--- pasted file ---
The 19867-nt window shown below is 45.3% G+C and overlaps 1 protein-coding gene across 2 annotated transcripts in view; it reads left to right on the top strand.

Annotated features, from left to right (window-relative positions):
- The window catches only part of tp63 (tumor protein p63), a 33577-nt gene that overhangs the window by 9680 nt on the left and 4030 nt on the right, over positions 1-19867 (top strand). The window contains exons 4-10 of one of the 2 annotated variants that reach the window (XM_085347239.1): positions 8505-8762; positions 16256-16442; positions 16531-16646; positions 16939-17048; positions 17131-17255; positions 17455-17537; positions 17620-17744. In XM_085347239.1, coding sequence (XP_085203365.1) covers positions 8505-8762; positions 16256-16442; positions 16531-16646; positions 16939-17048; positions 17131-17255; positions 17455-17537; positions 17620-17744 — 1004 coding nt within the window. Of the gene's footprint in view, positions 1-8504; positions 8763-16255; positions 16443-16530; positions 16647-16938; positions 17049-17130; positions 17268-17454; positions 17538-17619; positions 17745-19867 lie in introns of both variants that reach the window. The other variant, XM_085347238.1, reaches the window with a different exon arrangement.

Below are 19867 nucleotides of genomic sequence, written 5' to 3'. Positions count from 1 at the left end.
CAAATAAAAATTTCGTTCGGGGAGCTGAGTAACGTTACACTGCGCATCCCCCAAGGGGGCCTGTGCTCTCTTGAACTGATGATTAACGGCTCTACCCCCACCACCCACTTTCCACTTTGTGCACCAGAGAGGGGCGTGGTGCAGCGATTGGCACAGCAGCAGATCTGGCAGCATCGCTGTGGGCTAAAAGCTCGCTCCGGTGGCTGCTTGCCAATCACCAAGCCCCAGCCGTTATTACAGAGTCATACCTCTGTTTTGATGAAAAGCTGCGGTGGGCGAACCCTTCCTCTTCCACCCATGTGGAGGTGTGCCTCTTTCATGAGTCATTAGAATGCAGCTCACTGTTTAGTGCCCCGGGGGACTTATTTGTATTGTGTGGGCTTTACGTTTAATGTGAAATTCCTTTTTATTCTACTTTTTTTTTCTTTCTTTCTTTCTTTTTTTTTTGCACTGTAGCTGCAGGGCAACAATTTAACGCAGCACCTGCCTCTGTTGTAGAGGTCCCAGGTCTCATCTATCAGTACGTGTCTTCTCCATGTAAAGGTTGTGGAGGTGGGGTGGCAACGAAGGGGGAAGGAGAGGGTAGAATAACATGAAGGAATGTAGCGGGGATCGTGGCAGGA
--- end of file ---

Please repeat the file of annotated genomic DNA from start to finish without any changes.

The 19867-nt window shown below is 45.3% G+C and overlaps 1 protein-coding gene across 2 annotated transcripts in view; it reads left to right on the top strand.

Annotated features, from left to right (window-relative positions):
- The window catches only part of tp63 (tumor protein p63), a 33577-nt gene that overhangs the window by 9680 nt on the left and 4030 nt on the right, over positions 1-19867 (top strand). The window contains exons 4-10 of one of the 2 annotated variants that reach the window (XM_085347239.1): positions 8505-8762; positions 16256-16442; positions 16531-16646; positions 16939-17048; positions 17131-17255; positions 17455-17537; positions 17620-17744. In XM_085347239.1, coding sequence (XP_085203365.1) covers positions 8505-8762; positions 16256-16442; positions 16531-16646; positions 16939-17048; positions 17131-17255; positions 17455-17537; positions 17620-17744 — 1004 coding nt within the window. Of the gene's footprint in view, positions 1-8504; positions 8763-16255; positions 16443-16530; positions 16647-16938; positions 17049-17130; positions 17268-17454; positions 17538-17619; positions 17745-19867 lie in introns of both variants that reach the window. The other variant, XM_085347238.1, reaches the window with a different exon arrangement.

Below are 19867 nucleotides of genomic sequence, written 5' to 3'. Positions count from 1 at the left end.
CAAATAAAAATTTCGTTCGGGGAGCTGAGTAACGTTACACTGCGCATCCCCCAAGGGGGCCTGTGCTCTCTTGAACTGATGATTAACGGCTCTACCCCCACCACCCACTTTCCACTTTGTGCACCAGAGAGGGGCGTGGTGCAGCGATTGGCACAGCAGCAGATCTGGCAGCATCGCTGTGGGCTAAAAGCTCGCTCCGGTGGCTGCTTGCCAATCACCAAGCCCCAGCCGTTATTACAGAGTCATACCTCTGTTTTGATGAAAAGCTGCGGTGGGCGAACCCTTCCTCTTCCACCCATGTGGAGGTGTGCCTCTTTCATGAGTCATTAGAATGCAGCTCACTGTTTAGTGCCCCGGGGGACTTATTTGTATTGTGTGGGCTTTACGTTTAATGTGAAATTCCTTTTTATTCTACTTTTTTTTTCTTTCTTTCTTTCTTTTTTTTTTGCACTGTAGCTGCAGGGCAACAATTTAACGCAGCACCTGCCTCTGTTGTAGAGGTCCCAGGTCTCATCTATCAGTACGTGTCTTCTCCATGTAAAGGTTGTGGAGGTGGGGTGGCAACGAAGGGGGAAGGAGAGGGTAGAATAACATGAAGGAATGTAGCGGGGATCGTGGCAGGA